How Is Prostate Cancer Detected?

Prostate cancer is usually detected during routine screenings. A prostate biopsy is the only way to confirm prostate cancer. During your routine screenings, your urologist will monitor your PSA (Prostate-Specific Antigen blood test) levels and check for changes through a digital rectal exam (DRE).

In the event of a rising PSA, your doctor will likely perform a prostate biopsy. The biopsy is a simple process that takes place in the office with a local anesthetic. The tissue sample will be examined under a microscope to determine if cancerous cells are present.

MRI (magnetic resonance imaging) has gained popularity in the detection and diagnosis of prostate cancer in men with elevated PSA. Currently MRI is used in men that have had a negative initial biopsy but have continued risk due to persistent or rising PSA. MRI images can then also be used to guide subsequent biopsies of the prostate.

How Do You Reduce the Risk For Prostate Cancer?

There are several steps you can take to reduce the risk of developing prostate cancer. Maintaining a healthy weight through diet and exercise is important and will help the body to function properly.

Strive to eat a balance of fruits, vegetables, whole grains and healthy oils to achieve optimal results. There are also several specific foods you can add to your weekly diet such as tomatoes cooked with olive oil, cruciferous foods like broccoli and fish loaded with omega-3 fatty acids. These vitamins and nutrients work the best when they are absorbed by the body from real food, as opposed to multivitamins or oral supplements.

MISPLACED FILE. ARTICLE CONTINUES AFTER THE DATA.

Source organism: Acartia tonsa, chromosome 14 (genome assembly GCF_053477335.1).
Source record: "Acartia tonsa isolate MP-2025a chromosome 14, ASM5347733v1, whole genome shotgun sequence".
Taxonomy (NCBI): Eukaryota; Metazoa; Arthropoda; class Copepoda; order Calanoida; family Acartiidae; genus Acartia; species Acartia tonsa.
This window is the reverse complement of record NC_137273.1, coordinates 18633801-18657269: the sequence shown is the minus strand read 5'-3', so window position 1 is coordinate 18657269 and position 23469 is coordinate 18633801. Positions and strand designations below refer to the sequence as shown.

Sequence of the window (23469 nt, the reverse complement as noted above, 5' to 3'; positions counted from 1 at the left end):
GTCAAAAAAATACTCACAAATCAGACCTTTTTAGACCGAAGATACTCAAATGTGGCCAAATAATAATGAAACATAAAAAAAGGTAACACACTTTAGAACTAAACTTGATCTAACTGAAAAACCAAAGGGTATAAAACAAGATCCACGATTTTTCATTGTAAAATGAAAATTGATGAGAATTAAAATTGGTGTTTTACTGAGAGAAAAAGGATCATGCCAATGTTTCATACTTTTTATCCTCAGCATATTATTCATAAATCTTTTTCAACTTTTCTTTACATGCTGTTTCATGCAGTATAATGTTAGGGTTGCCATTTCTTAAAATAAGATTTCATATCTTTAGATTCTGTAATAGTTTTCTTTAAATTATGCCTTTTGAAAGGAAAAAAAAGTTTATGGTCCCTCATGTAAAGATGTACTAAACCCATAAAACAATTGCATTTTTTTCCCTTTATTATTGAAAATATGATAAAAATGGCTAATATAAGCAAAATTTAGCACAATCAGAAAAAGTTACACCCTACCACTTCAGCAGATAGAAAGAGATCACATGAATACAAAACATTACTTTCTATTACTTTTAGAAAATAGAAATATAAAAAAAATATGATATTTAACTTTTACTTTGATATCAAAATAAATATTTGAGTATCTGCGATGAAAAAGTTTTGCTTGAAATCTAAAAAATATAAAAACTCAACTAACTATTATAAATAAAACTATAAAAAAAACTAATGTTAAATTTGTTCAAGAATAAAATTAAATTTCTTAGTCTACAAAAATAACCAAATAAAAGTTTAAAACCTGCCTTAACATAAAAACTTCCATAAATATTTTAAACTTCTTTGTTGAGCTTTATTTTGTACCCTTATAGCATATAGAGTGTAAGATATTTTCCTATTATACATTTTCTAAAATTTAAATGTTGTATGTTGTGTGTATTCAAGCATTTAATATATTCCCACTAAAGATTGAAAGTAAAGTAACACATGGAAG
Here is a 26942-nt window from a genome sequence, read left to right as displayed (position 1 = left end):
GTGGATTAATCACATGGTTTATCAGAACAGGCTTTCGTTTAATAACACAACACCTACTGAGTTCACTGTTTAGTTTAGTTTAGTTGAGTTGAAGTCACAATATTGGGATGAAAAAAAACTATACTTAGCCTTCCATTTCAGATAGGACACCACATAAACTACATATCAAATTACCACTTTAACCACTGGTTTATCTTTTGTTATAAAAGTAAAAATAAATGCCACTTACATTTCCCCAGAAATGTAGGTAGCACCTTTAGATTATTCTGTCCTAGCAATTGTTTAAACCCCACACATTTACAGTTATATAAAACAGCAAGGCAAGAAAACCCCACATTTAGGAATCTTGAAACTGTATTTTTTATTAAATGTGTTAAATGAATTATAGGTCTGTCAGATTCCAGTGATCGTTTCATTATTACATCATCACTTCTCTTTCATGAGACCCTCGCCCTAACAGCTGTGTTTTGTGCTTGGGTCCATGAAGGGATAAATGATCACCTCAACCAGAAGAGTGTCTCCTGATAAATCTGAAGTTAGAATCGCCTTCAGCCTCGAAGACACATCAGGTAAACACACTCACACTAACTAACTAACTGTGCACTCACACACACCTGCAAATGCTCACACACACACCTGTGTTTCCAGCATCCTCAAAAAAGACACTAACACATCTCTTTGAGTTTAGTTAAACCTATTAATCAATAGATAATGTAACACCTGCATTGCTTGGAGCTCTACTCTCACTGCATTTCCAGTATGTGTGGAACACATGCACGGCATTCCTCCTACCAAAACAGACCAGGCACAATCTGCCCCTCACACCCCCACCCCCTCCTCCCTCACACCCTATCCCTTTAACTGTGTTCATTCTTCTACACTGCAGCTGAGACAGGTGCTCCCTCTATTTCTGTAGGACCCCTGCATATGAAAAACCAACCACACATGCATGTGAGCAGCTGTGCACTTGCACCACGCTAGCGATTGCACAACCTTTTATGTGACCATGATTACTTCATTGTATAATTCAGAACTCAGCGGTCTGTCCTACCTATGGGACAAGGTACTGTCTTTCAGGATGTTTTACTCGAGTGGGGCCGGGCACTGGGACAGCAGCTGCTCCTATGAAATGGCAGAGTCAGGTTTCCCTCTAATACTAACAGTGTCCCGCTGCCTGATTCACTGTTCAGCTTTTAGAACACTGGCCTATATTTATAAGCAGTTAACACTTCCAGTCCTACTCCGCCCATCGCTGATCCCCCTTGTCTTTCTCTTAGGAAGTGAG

While the use of supplements may be beneficial for certain conditions, avoid exceeding the daily allowance of calcium and folate, as these may increase your risk of prostate cancer. Achieve optimal health by minimizing your consumption of alcohol and avoiding tobacco use.

Most importantly, early detection is key. If you’re over the age of 40, make sure you talk to your family physician about routine screenings and risk assessment. If prostate cancer runs in your family, you should monitor your prostate-specific antigens with regular PSA tests and annual digital-rectal exams.

About the Author

Scott Farnham, MD, is a board-certified urologist with Urology of Indiana. He completed his residency in Urologic Surgery at Vanderbilt University Medical Center in 2006 and has been in practice in Indianapolis for 12 years. Dr. Farnham specializes in prostate cancer, including robotic surgery for localized prostate cancer and caring for men with advanced prostate cancer/metastatic disease.

Dr. Farnham enjoys working with and leading strong teams in the operating room and in clinic to provide the best and most up-to-date care for prostate cancer patients and their families.

“Some of the most fulfilling aspects are helping patients and families navigate the complexities that come with a prostate cancer diagnosis related to understanding the disease, the different treatments and how to proceed when cancer returns after primary treatment. Additionally, some of the best advances in all of oncology over the last five years have come in the field of prostate cancer. It is an exciting time because we have many good treatment options to offer patients. Our goals remain to optimally treat their cancer while maintaining quality of life,” Dr. Farnham says.